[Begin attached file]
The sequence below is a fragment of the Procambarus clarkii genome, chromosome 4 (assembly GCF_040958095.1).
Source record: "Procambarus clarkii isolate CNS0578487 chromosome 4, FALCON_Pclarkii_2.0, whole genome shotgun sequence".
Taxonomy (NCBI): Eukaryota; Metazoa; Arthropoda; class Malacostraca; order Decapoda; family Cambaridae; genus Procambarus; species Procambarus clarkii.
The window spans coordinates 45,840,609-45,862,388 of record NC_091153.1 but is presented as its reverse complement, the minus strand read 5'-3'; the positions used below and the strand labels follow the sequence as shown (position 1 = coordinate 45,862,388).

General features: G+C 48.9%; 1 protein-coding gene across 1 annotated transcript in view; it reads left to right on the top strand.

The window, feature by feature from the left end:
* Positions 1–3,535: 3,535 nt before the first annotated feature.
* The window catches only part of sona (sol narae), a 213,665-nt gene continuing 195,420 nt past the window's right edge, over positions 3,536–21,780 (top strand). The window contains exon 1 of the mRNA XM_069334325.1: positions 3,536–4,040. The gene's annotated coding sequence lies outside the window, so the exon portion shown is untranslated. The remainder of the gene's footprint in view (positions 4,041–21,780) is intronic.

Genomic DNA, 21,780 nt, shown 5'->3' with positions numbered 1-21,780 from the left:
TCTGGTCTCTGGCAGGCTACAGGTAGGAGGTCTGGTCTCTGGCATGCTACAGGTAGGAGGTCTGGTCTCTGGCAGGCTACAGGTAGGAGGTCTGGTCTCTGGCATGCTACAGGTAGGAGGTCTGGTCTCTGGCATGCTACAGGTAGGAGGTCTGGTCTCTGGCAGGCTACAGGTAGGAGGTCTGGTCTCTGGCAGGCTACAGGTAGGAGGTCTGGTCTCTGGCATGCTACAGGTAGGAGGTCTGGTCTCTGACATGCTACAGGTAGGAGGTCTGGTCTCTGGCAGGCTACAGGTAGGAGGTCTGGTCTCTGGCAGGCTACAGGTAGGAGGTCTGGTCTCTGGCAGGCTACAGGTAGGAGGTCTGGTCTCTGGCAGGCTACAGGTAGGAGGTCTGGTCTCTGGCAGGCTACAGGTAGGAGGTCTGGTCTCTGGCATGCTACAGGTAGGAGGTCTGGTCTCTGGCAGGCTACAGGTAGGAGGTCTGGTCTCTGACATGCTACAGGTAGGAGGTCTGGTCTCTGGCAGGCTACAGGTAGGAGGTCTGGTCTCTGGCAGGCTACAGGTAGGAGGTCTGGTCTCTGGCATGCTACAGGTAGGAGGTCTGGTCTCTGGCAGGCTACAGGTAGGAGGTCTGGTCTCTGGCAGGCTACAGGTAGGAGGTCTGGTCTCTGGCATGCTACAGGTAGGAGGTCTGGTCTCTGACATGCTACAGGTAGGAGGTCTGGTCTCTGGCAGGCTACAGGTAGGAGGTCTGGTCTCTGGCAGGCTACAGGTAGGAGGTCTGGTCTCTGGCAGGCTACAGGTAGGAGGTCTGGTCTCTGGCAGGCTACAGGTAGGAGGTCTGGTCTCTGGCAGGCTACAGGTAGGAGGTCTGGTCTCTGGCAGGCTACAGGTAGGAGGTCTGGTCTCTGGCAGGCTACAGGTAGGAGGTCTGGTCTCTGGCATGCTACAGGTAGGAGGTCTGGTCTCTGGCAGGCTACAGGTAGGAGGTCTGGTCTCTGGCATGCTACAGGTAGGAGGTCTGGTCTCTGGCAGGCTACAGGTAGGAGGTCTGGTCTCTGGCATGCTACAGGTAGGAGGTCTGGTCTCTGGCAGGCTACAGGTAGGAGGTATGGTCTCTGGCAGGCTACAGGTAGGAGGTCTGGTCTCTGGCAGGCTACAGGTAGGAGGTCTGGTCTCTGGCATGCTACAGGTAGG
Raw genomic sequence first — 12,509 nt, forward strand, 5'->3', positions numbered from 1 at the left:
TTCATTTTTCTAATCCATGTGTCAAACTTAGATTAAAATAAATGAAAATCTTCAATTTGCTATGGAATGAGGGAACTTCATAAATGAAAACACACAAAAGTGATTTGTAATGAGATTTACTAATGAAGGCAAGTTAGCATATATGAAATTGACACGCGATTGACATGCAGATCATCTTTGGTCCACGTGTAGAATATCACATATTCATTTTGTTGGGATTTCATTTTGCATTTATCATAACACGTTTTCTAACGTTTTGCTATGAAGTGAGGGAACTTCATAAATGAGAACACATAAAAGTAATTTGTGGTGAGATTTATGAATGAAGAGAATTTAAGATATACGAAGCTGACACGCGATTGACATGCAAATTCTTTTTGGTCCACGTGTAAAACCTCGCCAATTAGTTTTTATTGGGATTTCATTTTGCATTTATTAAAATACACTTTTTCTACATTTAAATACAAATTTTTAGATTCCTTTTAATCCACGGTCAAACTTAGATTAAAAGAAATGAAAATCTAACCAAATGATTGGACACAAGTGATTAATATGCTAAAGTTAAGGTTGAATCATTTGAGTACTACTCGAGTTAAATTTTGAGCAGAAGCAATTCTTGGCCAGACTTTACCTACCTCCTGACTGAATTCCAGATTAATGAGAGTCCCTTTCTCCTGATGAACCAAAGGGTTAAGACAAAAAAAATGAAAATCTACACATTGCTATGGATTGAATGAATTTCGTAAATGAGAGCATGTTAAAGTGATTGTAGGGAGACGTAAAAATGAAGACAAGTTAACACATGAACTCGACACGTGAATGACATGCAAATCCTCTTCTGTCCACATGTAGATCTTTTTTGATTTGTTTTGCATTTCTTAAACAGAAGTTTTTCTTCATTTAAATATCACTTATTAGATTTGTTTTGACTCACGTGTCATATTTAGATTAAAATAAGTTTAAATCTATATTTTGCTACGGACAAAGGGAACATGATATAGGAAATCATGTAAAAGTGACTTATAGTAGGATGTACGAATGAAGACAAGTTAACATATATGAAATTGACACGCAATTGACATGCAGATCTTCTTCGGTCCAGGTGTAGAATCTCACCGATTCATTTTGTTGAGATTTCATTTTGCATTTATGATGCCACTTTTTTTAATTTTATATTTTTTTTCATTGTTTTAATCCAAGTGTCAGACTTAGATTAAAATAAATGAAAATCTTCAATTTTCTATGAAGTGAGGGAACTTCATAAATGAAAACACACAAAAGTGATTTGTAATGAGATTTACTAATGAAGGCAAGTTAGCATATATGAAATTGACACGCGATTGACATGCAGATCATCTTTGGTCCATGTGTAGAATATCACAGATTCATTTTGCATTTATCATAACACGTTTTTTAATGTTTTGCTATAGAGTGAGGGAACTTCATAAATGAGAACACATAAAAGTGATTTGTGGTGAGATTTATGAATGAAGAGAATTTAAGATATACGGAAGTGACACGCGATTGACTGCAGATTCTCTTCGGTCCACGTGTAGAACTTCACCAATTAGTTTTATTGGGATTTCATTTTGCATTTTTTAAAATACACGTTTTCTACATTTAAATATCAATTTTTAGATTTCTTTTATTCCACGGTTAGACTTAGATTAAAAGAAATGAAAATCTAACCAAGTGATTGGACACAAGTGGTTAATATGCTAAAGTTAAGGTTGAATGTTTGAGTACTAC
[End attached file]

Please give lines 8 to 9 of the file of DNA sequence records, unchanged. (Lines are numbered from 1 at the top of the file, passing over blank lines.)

* The window catches only part of sona (sol narae), a 213,665-nt gene continuing 195,420 nt past the window's right edge, over positions 3,536–21,780 (top strand). The window contains exon 1 of the mRNA XM_069334325.1: positions 3,536–4,040. The gene's annotated coding sequence lies outside the window, so the exon portion shown is untranslated. The remainder of the gene's footprint in view (positions 4,041–21,780) is intronic.

Genomic DNA, 21,780 nt, shown 5'->3' with positions numbered 1-21,780 from the left: